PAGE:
Is fitness tech fit for purpose?

Usability | September 2016

fitness tech device worn by womanEthnographic research can accelerate innovation

System Concepts consultant Helen Cheetham asks whether fitness tech providers have left common sense in the locker room…

Activity trackers, smartwatches, beacons, self-driving cars, smart thermostats… the proliferation of innovative new products seems endless. But just because something is new and innovative doesn’t necessarily mean that people will find it useful or usable.

To create truly innovative products or services, you need to involve potential users in the development process. And as a UX and ergonomics professional, when I try out new technologies I can’t help but cast a critical eye over how well they meet my needs as a user. So after swapping my previous gym habit for regular fresh air and outdoor exercise earlier this year, I immersed myself in the world of fitness tech: here’s what I found…

Fitbit

When I started donning a Fitbit for my evening runs, I was delighted when it told me I should be eating 2,000 calories a day, as I’d always understood my target to be 1,500. Yet within a couple of weeks, the bathroom scales told me I’d gained weight. It took me a while to discover that this was the default setting, rather than my personal target – not a good start!

Returning indoors to the gym, I started an intensive weights programme. This brought new issues, as my Fitbit had no way of detecting that my arm movements were me flexing and extending heavy weights, rather than walking. This functionality seemed more attuned to what my friends were using their Fitbits for; tracking their step count over the day and motivating them to compete with their friends’ step counts and other challenges (for example a number of System Concepts’ employees have been doing the ‘Workweek Hustle’ challenge).

In addition, the more fiercely I exercised and perspired, the less effectively the Fitbit picked up my heart rate and recorded my exertions. Perhaps I should just walk up and down the living room, like some of my friends who were actually beating me at our challenges!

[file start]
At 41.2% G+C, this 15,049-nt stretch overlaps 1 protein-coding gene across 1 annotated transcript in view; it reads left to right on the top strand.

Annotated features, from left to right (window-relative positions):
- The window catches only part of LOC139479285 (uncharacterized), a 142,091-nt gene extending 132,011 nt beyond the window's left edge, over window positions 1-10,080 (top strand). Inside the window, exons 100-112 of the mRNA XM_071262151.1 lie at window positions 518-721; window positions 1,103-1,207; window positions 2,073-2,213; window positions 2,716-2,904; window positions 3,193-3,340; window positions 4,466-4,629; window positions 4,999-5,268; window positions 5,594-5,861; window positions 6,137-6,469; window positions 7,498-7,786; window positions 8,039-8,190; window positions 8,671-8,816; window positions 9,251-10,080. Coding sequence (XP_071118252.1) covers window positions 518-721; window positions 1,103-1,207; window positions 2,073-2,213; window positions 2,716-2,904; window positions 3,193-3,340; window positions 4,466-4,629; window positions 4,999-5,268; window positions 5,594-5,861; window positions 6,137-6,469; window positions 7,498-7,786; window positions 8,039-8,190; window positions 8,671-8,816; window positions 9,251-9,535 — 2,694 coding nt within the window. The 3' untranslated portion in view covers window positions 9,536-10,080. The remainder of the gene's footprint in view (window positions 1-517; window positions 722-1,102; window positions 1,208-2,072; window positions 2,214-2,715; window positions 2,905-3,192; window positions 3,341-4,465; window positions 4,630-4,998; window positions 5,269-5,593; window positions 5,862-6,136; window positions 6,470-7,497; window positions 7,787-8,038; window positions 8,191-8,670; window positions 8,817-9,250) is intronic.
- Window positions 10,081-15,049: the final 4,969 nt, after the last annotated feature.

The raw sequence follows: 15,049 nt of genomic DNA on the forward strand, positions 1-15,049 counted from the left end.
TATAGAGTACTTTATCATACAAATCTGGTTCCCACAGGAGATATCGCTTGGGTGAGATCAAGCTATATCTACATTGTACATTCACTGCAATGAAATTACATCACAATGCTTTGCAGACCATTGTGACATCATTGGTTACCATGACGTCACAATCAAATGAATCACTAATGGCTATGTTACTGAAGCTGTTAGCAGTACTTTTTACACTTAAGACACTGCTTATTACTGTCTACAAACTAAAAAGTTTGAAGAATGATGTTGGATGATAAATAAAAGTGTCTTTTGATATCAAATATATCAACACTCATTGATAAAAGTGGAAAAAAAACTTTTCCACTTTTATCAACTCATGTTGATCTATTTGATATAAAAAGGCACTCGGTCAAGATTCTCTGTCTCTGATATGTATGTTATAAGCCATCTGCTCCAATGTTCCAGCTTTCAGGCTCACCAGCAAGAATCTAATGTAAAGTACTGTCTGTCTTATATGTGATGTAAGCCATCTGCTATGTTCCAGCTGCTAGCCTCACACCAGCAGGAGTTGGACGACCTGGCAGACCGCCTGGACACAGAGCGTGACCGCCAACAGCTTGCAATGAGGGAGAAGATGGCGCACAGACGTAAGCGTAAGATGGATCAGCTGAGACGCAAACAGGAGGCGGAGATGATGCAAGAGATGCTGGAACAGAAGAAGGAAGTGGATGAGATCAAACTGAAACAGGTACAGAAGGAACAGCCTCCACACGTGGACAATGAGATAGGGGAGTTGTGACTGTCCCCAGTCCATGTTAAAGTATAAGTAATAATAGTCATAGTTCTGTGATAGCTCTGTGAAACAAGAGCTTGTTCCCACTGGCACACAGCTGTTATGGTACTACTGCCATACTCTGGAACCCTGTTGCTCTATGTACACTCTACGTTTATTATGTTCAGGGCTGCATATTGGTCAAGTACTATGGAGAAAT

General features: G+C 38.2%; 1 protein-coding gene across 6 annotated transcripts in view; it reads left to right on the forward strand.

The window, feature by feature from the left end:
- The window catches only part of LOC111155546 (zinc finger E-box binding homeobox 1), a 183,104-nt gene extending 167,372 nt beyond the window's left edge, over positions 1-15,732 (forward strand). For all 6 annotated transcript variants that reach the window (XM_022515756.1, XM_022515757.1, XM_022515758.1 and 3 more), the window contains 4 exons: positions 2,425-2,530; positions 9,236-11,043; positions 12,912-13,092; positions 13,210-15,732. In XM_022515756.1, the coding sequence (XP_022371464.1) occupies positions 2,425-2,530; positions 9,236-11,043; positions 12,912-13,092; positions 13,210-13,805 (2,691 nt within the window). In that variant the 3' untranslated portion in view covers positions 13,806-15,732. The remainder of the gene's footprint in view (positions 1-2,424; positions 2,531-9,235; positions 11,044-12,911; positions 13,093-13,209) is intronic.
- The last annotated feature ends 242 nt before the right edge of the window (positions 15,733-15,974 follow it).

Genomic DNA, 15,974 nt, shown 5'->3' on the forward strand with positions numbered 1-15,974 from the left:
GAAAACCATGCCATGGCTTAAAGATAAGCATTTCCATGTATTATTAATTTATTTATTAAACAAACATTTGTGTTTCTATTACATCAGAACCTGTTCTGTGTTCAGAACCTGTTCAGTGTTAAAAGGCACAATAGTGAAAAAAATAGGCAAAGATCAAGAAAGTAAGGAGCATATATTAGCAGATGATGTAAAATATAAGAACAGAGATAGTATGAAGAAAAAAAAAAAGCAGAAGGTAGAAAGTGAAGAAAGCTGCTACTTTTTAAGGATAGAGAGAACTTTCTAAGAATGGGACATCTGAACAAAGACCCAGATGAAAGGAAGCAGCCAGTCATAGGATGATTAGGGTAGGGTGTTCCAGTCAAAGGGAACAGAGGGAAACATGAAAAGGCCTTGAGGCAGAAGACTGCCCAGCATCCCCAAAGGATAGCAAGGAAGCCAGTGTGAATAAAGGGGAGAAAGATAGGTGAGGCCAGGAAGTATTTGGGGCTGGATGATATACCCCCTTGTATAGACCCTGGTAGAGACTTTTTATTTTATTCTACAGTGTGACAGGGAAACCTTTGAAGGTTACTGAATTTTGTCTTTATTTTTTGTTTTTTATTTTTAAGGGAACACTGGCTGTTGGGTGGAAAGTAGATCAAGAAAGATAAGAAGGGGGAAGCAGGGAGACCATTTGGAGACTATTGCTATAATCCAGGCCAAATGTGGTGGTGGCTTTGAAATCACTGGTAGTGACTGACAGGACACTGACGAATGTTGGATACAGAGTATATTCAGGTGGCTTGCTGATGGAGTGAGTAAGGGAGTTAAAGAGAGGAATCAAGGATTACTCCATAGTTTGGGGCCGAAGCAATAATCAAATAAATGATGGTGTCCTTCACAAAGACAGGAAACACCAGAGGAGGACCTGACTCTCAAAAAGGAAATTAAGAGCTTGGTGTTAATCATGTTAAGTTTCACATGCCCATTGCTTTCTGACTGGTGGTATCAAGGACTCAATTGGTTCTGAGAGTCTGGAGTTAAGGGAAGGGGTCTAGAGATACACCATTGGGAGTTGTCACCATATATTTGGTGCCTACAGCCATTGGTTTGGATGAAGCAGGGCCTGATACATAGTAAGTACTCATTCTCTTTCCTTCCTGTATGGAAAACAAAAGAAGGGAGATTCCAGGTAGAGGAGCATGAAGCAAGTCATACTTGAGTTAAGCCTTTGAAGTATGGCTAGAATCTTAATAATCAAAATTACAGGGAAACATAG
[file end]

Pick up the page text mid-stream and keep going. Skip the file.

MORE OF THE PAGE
Strava

Disappointed with my Fitbit experience, but determined to continue my new regime of outdoor exercise, I bought a road bike and joined Strava.

The simple interface and intuitive design made it easy to set up and start tracking my rides. Aware of the potential personal safety issues, I deliberately started and finished tracking my rides a mile or so from my home, and posted my rides at different times throughout the day/week so that my full address and exact whereabouts could not be traced. I felt I’d conquered any possible pitfalls.

Fitness apps like Strava that allow you to compare your performance and compete with your friends aren’t to everyone’s taste, but I found the competitive element motivating. Nevertheless, I was caught off-guard when I went out to the country and swapped my road bike for a mountain bike to tackle a 90 minute off-road route.

tyre track in mudI knew the rough terrain would have reduced my speed and distance compared to my regular circuit on smooth roads, but when I reviewed my ride data I was horrified to see that my calories burnt figure was abysmally low. Despite my heart pumping like a racehorse, my Strava data didn’t reflect the true level of exertion at all. I was almost embarrassed to post my ride to the app for others to see how slowly I’d gone, with no recognition/explanation as to why. Again, technology had fallen short.

UX and ergonomics perspective

Although I have enjoyed experimenting with fitness tech, my experiences have highlighted the fundamental importance of user research. This could have helped tech products like Fitbit and Strava to iron out issues earlier in their development.

For any product, it’s imperative to consider its context of use, and to conduct broad ethnographic research to determine how, where and why people use it. It’s also important to involve different user groups, including people with very different priorities and needs.

For Fitbit and Strava this would have ensured an even more intuitive, full-featured and engaging experience, and that the products met a more diverse range of user needs from the outset. It would also have given them even greater competitive edge.

I still use these two fitness tech products, but look forward to a time when they fluidly help me reach my specific goals, instead of surreptitiously encouraging me to adapt my lifestyle around them because they haven’t been designed with the user sufficiently in mind.

To create a great user experience, there’s no substitute for understanding your (potential) users’ daily lives, motives and aspirations. If you’re not sure where to start, we can help.